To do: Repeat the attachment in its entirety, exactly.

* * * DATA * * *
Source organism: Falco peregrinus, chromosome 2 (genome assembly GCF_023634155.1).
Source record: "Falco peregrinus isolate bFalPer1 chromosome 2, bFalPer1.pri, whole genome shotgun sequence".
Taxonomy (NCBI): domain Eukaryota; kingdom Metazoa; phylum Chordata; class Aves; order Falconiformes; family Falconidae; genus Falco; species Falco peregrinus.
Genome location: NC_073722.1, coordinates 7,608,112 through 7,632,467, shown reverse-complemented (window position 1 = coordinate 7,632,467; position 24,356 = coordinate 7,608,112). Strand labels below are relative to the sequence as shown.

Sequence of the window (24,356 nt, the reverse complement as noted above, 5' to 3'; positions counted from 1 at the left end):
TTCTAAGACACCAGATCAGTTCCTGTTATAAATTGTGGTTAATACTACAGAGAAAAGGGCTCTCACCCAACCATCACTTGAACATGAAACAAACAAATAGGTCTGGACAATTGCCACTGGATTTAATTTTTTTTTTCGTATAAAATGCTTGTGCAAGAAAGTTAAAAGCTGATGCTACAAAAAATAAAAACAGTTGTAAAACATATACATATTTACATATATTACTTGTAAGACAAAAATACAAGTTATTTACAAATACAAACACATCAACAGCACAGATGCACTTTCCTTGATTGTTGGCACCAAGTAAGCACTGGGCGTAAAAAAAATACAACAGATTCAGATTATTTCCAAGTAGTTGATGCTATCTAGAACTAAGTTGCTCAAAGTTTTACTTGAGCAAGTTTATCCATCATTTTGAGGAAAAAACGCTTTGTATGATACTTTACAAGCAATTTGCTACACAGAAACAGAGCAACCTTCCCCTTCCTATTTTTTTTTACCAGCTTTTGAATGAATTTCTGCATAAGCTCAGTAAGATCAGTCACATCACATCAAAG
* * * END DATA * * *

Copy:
Source organism: Falco peregrinus, chromosome 2 (genome assembly GCF_023634155.1).
Source record: "Falco peregrinus isolate bFalPer1 chromosome 2, bFalPer1.pri, whole genome shotgun sequence".
Taxonomy (NCBI): domain Eukaryota; kingdom Metazoa; phylum Chordata; class Aves; order Falconiformes; family Falconidae; genus Falco; species Falco peregrinus.
Genome location: NC_073722.1, coordinates 7,608,112 through 7,632,467, shown reverse-complemented (window position 1 = coordinate 7,632,467; position 24,356 = coordinate 7,608,112). Strand labels below are relative to the sequence as shown.

Sequence of the window (24,356 nt, the reverse complement as noted above, 5' to 3'; positions counted from 1 at the left end):
TTCTAAGACACCAGATCAGTTCCTGTTATAAATTGTGGTTAATACTACAGAGAAAAGGGCTCTCACCCAACCATCACTTGAACATGAAACAAACAAATAGGTCTGGACAATTGCCACTGGATTTAATTTTTTTTTTCGTATAAAATGCTTGTGCAAGAAAGTTAAAAGCTGATGCTACAAAAAATAAAAACAGTTGTAAAACATATACATATTTACATATATTACTTGTAAGACAAAAATACAAGTTATTTACAAATACAAACACATCAACAGCACAGATGCACTTTCCTTGATTGTTGGCACCAAGTAAGCACTGGGCGTAAAAAAAATACAACAGATTCAGATTATTTCCAAGTAGTTGATGCTATCTAGAACTAAGTTGCTCAAAGTTTTACTTGAGCAAGTTTATCCATCATTTTGAGGAAAAAACGCTTTGTATGATACTTTACAAGCAATTTGCTACACAGAAACAGAGCAACCTTCCCCTTCCTATTTTTTTTTACCAGCTTTTGAATGAATTTCTGCATAAGCTCAGTAAGATCAGTCACATCACATCAAAG